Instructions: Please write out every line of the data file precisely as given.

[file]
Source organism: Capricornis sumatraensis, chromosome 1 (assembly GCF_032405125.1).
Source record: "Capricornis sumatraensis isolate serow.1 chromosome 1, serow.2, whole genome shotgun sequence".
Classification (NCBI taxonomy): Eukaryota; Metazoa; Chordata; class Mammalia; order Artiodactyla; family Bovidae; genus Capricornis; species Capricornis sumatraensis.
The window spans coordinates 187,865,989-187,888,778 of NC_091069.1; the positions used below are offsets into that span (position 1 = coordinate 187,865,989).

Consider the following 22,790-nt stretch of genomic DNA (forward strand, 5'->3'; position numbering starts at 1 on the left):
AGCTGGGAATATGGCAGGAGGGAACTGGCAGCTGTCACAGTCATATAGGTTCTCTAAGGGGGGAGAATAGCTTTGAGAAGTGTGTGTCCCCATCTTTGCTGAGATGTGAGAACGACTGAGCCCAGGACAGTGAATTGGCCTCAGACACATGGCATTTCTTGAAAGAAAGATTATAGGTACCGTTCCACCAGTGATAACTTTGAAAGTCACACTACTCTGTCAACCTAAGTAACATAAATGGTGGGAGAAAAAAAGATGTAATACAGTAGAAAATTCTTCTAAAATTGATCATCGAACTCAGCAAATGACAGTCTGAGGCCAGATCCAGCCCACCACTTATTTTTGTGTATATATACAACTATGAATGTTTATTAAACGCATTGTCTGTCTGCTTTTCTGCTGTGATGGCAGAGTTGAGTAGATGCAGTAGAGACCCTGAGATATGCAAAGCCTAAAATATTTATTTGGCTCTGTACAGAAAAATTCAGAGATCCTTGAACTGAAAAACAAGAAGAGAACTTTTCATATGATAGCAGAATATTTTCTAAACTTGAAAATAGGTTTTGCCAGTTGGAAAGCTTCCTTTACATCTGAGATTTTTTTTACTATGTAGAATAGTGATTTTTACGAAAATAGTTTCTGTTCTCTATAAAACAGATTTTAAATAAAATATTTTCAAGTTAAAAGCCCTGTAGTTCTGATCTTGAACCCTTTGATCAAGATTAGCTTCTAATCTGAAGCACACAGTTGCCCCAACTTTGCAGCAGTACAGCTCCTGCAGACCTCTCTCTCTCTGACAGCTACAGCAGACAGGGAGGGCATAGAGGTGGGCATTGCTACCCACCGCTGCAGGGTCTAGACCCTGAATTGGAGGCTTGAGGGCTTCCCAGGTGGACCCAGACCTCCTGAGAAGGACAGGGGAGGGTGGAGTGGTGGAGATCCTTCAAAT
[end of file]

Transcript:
Source organism: Capricornis sumatraensis, chromosome 1 (assembly GCF_032405125.1).
Source record: "Capricornis sumatraensis isolate serow.1 chromosome 1, serow.2, whole genome shotgun sequence".
Classification (NCBI taxonomy): Eukaryota; Metazoa; Chordata; class Mammalia; order Artiodactyla; family Bovidae; genus Capricornis; species Capricornis sumatraensis.
The window spans coordinates 187,865,989-187,888,778 of NC_091069.1; the positions used below are offsets into that span (position 1 = coordinate 187,865,989).

Consider the following 22,790-nt stretch of genomic DNA (forward strand, 5'->3'; position numbering starts at 1 on the left):
AGCTGGGAATATGGCAGGAGGGAACTGGCAGCTGTCACAGTCATATAGGTTCTCTAAGGGGGGAGAATAGCTTTGAGAAGTGTGTGTCCCCATCTTTGCTGAGATGTGAGAACGACTGAGCCCAGGACAGTGAATTGGCCTCAGACACATGGCATTTCTTGAAAGAAAGATTATAGGTACCGTTCCACCAGTGATAACTTTGAAAGTCACACTACTCTGTCAACCTAAGTAACATAAATGGTGGGAGAAAAAAAGATGTAATACAGTAGAAAATTCTTCTAAAATTGATCATCGAACTCAGCAAATGACAGTCTGAGGCCAGATCCAGCCCACCACTTATTTTTGTGTATATATACAACTATGAATGTTTATTAAACGCATTGTCTGTCTGCTTTTCTGCTGTGATGGCAGAGTTGAGTAGATGCAGTAGAGACCCTGAGATATGCAAAGCCTAAAATATTTATTTGGCTCTGTACAGAAAAATTCAGAGATCCTTGAACTGAAAAACAAGAAGAGAACTTTTCATATGATAGCAGAATATTTTCTAAACTTGAAAATAGGTTTTGCCAGTTGGAAAGCTTCCTTTACATCTGAGATTTTTTTTACTATGTAGAATAGTGATTTTTACGAAAATAGTTTCTGTTCTCTATAAAACAGATTTTAAATAAAATATTTTCAAGTTAAAAGCCCTGTAGTTCTGATCTTGAACCCTTTGATCAAGATTAGCTTCTAATCTGAAGCACACAGTTGCCCCAACTTTGCAGCAGTACAGCTCCTGCAGACCTCTCTCTCTCTGACAGCTACAGCAGACAGGGAGGGCATAGAGGTGGGCATTGCTACCCACCGCTGCAGGGTCTAGACCCTGAATTGGAGGCTTGAGGGCTTCCCAGGTGGACCCAGACCTCCTGAGAAGGACAGGGGAGGGTGGAGTGGTGGAGATCCTTCAAAT